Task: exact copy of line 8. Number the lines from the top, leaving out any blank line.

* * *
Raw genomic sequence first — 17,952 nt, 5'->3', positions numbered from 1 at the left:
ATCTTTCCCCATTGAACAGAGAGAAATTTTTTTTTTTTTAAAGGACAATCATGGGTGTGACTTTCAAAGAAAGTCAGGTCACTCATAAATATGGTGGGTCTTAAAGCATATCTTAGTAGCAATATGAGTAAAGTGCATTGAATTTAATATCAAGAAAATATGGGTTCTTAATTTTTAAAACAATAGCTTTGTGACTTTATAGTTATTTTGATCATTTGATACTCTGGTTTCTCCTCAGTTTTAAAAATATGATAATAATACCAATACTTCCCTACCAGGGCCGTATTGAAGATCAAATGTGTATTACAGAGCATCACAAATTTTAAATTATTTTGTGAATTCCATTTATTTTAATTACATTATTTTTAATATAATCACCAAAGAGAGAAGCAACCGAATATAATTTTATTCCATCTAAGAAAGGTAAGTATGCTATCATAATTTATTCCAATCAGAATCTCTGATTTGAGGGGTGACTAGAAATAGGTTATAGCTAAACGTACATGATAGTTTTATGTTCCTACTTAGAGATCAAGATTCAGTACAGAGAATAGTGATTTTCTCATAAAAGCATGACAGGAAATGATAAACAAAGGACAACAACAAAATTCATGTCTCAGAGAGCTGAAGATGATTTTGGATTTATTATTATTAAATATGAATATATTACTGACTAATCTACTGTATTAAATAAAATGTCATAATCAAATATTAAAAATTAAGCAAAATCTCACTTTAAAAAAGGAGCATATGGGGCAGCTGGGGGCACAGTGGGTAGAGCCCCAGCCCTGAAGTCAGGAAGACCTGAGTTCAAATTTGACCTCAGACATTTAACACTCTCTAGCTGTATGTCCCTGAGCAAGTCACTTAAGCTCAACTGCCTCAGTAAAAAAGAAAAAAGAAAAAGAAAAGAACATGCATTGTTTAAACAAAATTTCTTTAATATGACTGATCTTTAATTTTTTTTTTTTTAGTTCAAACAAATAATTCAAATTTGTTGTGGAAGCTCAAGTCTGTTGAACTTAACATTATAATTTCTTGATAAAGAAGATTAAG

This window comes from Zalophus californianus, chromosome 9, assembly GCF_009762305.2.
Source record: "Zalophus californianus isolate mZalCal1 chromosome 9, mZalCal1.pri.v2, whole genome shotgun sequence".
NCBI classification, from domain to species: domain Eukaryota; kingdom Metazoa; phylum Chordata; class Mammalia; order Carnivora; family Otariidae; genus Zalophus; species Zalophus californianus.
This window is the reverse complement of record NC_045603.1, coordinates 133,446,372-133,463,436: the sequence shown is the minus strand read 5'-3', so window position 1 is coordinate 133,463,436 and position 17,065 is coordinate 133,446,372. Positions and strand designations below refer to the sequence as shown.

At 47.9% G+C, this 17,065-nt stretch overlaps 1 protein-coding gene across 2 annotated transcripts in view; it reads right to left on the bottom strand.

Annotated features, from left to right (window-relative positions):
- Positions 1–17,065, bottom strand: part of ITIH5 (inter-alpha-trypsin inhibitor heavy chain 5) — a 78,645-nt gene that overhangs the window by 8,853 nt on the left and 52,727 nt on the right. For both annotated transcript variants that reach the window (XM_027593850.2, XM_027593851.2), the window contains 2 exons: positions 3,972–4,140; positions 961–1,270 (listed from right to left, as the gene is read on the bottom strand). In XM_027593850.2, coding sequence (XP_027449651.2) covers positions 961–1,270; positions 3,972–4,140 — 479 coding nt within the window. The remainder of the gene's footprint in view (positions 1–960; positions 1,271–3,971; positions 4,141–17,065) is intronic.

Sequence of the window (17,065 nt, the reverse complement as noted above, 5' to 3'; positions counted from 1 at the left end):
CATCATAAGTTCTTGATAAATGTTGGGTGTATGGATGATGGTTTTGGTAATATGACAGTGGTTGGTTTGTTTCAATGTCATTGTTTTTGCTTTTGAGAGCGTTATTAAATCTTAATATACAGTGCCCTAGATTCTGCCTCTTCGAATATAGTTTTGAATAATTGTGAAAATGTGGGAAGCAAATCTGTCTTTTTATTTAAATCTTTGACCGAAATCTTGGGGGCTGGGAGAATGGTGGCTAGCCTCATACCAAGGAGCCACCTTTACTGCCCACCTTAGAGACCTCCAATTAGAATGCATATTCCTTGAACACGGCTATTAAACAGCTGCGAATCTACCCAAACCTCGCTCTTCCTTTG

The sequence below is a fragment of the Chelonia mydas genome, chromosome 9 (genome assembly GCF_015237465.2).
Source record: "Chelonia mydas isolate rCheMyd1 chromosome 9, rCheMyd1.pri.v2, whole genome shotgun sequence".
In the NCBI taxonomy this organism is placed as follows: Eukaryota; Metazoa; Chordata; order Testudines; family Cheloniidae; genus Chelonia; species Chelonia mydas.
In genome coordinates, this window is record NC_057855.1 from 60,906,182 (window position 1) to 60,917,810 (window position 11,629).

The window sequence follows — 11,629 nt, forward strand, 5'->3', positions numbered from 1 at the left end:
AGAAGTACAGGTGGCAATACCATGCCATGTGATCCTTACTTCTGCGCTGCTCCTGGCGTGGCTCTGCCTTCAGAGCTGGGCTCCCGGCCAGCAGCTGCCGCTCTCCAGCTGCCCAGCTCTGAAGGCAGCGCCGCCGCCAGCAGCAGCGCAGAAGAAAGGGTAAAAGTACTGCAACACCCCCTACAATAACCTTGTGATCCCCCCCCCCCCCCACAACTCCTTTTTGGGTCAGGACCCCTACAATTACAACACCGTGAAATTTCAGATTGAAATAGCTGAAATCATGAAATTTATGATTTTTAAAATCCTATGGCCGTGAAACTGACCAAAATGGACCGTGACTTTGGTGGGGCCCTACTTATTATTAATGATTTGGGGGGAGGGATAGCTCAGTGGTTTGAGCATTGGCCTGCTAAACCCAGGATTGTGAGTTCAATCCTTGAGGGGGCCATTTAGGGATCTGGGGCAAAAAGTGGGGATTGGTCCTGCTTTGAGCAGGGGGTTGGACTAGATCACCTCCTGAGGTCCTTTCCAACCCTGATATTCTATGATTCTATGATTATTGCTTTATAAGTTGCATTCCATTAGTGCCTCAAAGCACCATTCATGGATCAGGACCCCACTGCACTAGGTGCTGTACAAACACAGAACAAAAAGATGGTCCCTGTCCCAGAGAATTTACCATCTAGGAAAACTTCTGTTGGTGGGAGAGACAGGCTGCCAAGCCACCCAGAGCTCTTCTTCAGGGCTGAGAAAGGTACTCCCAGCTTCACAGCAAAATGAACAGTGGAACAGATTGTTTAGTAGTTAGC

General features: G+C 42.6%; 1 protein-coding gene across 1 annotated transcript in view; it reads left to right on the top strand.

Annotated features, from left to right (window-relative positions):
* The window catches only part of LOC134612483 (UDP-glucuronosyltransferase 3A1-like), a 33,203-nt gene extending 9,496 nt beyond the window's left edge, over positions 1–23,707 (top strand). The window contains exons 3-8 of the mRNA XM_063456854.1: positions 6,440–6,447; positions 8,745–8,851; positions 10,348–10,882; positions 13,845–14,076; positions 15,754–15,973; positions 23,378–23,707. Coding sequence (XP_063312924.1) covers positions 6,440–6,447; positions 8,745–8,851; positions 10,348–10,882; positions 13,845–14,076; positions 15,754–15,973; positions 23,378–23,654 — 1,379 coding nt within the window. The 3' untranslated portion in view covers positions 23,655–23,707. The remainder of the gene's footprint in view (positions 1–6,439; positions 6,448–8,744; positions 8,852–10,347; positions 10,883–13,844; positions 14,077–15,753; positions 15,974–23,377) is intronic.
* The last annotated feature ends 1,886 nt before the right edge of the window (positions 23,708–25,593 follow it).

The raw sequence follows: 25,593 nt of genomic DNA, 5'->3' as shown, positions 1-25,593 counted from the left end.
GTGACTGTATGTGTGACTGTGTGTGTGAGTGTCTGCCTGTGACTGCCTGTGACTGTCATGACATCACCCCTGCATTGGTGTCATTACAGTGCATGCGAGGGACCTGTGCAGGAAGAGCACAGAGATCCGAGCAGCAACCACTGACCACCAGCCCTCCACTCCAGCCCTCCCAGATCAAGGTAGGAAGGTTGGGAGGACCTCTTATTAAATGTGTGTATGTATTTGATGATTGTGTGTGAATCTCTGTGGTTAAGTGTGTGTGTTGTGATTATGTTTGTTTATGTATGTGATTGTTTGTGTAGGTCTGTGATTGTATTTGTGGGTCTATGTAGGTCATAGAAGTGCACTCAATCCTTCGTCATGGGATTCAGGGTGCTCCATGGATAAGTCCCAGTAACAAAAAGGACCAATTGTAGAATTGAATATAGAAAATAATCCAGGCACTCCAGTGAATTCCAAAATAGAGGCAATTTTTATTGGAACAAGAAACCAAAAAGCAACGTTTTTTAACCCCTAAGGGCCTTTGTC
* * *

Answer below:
Annotated features, from left to right (window-relative positions):